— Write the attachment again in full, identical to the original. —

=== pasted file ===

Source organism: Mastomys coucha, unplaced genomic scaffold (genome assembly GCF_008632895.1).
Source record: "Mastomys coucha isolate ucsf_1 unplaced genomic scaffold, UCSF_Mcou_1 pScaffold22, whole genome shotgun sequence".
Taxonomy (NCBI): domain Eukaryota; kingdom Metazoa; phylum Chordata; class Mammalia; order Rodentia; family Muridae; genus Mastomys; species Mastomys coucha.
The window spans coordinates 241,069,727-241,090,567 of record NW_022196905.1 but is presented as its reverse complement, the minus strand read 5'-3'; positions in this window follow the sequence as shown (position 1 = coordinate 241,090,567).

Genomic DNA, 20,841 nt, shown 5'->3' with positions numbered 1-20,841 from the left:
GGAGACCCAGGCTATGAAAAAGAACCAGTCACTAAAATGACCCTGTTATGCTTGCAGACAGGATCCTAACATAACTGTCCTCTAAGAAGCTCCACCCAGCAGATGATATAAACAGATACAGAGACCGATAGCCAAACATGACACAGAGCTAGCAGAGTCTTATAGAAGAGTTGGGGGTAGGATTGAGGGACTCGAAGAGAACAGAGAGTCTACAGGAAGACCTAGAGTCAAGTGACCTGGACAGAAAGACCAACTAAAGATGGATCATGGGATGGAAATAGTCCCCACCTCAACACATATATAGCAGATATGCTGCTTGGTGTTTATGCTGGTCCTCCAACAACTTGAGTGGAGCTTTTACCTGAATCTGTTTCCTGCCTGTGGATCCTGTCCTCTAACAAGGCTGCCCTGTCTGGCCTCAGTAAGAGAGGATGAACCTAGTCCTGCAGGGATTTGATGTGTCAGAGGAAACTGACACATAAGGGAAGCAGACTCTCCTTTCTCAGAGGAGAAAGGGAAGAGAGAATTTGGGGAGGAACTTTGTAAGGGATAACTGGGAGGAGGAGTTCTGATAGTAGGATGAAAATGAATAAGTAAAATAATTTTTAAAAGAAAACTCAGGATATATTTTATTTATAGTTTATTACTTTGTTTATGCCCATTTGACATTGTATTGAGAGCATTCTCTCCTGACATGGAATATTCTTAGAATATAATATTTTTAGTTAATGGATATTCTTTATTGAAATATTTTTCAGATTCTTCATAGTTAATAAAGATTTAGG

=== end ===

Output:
Source organism: Mastomys coucha, unplaced genomic scaffold (genome assembly GCF_008632895.1).
Source record: "Mastomys coucha isolate ucsf_1 unplaced genomic scaffold, UCSF_Mcou_1 pScaffold22, whole genome shotgun sequence".
Taxonomy (NCBI): domain Eukaryota; kingdom Metazoa; phylum Chordata; class Mammalia; order Rodentia; family Muridae; genus Mastomys; species Mastomys coucha.
The window spans coordinates 241,069,727-241,090,567 of record NW_022196905.1 but is presented as its reverse complement, the minus strand read 5'-3'; positions in this window follow the sequence as shown (position 1 = coordinate 241,090,567).

Genomic DNA, 20,841 nt, shown 5'->3' with positions numbered 1-20,841 from the left:
GGAGACCCAGGCTATGAAAAAGAACCAGTCACTAAAATGACCCTGTTATGCTTGCAGACAGGATCCTAACATAACTGTCCTCTAAGAAGCTCCACCCAGCAGATGATATAAACAGATACAGAGACCGATAGCCAAACATGACACAGAGCTAGCAGAGTCTTATAGAAGAGTTGGGGGTAGGATTGAGGGACTCGAAGAGAACAGAGAGTCTACAGGAAGACCTAGAGTCAAGTGACCTGGACAGAAAGACCAACTAAAGATGGATCATGGGATGGAAATAGTCCCCACCTCAACACATATATAGCAGATATGCTGCTTGGTGTTTATGCTGGTCCTCCAACAACTTGAGTGGAGCTTTTACCTGAATCTGTTTCCTGCCTGTGGATCCTGTCCTCTAACAAGGCTGCCCTGTCTGGCCTCAGTAAGAGAGGATGAACCTAGTCCTGCAGGGATTTGATGTGTCAGAGGAAACTGACACATAAGGGAAGCAGACTCTCCTTTCTCAGAGGAGAAAGGGAAGAGAGAATTTGGGGAGGAACTTTGTAAGGGATAACTGGGAGGAGGAGTTCTGATAGTAGGATGAAAATGAATAAGTAAAATAATTTTTAAAAGAAAACTCAGGATATATTTTATTTATAGTTTATTACTTTGTTTATGCCCATTTGACATTGTATTGAGAGCATTCTCTCCTGACATGGAATATTCTTAGAATATAATATTTTTAGTTAATGGATATTCTTTATTGAAATATTTTTCAGATTCTTCATAGTTAATAAAGATTTAGG